In recent years many countries have focused on voluntary disclosure of unreported income derived by their residents abroad.
Since 2005 Israel, which is now an OECD member, has operated a Voluntary Compliance Program (VCP).
The Israeli Tax Director, Yehudah Nasardishi, announced in January 2010 that Israel is considering an expanded VCP.
Recently, there have been indications that the US IRS may soon introduce another VCP, for those that missed the boat last time in September 2009.
In September last year, the OECD published a report which includes a comparison of the terms of VCP programs in OECD countries. According to the OECD report - Offshore Voluntary Disclosure – Comparative Analysis Guidance and Policy Advice - there are several criteria for a successful VCP. In particular, the VCP’s aims and terms should be clear.
A key aim should be to boost government revenues in the short term and improve compliance levels regarding filing and paying taxes in the long term. Often the aim is to achieve repatriation of assets, especially when they are located in a tax heaven or another country, which is not a tax treaty partner.
The terms of a VCP typically involve a limited time-offer for taxpayers to come clean on their tax liabilities and pay the tax, with the tax authority waiving penal and civil penalties or determining a different time period (statute of limitations for criminal procedures). In this regard the tax authority needs to publish clear guidance to the public. Furthermore, it should also be clear how disclosures under the program will be treated for antimoney laundering purposes.
The VCP should aim to increasing the government’s revenues while giving some accounting of the collection results so that obedient taxpayers will recognize that the overall taxpayers’ circle was broadened. The general filing regime will need to be amended to encourage and support the disclosure of previously undisclosed income under the VCP coupled with criminal penalties for tax evaders.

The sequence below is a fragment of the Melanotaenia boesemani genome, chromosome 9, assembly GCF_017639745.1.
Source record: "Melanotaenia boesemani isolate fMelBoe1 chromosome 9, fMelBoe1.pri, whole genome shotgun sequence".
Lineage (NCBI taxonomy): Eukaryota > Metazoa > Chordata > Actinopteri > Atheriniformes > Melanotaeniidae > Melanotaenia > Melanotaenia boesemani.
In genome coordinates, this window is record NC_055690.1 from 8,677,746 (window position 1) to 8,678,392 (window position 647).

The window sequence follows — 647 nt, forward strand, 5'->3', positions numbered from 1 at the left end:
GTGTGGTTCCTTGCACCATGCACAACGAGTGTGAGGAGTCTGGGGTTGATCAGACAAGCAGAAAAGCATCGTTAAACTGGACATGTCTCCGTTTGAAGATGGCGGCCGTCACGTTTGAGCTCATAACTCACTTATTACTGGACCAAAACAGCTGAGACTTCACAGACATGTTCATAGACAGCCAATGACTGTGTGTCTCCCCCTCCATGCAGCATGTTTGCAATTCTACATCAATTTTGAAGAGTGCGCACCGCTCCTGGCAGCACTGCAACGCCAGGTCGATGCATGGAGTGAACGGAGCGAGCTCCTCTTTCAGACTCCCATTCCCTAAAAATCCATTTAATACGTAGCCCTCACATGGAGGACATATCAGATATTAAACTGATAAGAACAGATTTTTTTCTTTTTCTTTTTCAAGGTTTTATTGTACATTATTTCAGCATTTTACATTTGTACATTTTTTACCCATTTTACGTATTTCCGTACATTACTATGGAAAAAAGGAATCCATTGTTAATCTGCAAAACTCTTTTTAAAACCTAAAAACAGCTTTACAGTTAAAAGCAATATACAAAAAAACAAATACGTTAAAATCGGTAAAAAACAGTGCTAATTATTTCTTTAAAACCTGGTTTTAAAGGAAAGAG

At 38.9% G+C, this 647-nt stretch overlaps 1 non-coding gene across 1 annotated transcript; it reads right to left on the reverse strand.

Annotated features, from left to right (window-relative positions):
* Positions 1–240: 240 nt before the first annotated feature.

Some countries may decide to offer reduced tax on undisclosed income while others may prefer to merely reduce the interest and penalties on tax paid late. This issue is the subject of debate in certain circles in Israel. Is it right to give a “prize” (reduced tax) to people who only now come forward? Will others see this and be motivated to wait for the next VCP instead of paying tax regularly on time?
Some countries like the UK, South Africa and Italy have offered VCP’s more than once – and the US may soon decide to so.
There should also be a clear risk for those eligible for the program but choose not to participate (by instituting criminal procedures after the window of opportunities ended) and giving a limited time limit to participate.
Many other practical considerations arise regarding VCP’s. In Israel, a key question is how to legally introduce a VCP, should this be decided. Extrastatutory tax concessions are outlawed by Section 245 of the Income Tax Ordinance, so will the Knesset need to adopt new regulations or new legislation?
Uncertainty must be avoided, otherwise, many potential taxpayers may be discouraged from coming forward: what will happen if they make a full and accurate disclosure and what about criminal charges? Will their cases be disclosed to the public?
To minimize uncertainty, there has to be a process for voluntary disclosure – for example the establishment of a new VCP unit (as in Belgium) and determining a working process with third parties, especially banks as in Mexico.
There generally needs to be a high profile publicity campaign. There also has to be a pragmatic approach towards incomplete records. For example, there are cases where records were destroyed or not kept and/or assets held in companies and other structures, for which financial reports are unavailable.
Will disclosed information be kept confidential? In some countries, access to the disclosed information is restricted to within the tax authority. In Israel, currently, the outcome of criminal cases resolved without going to court must be published according to a recent Supreme Court case. The process is known as “Kofer”.
It is important to ensuring that no further action will be taken if the request for VCP did not end successfully by limiting the access of the tax authority’s employees to the disclosed information.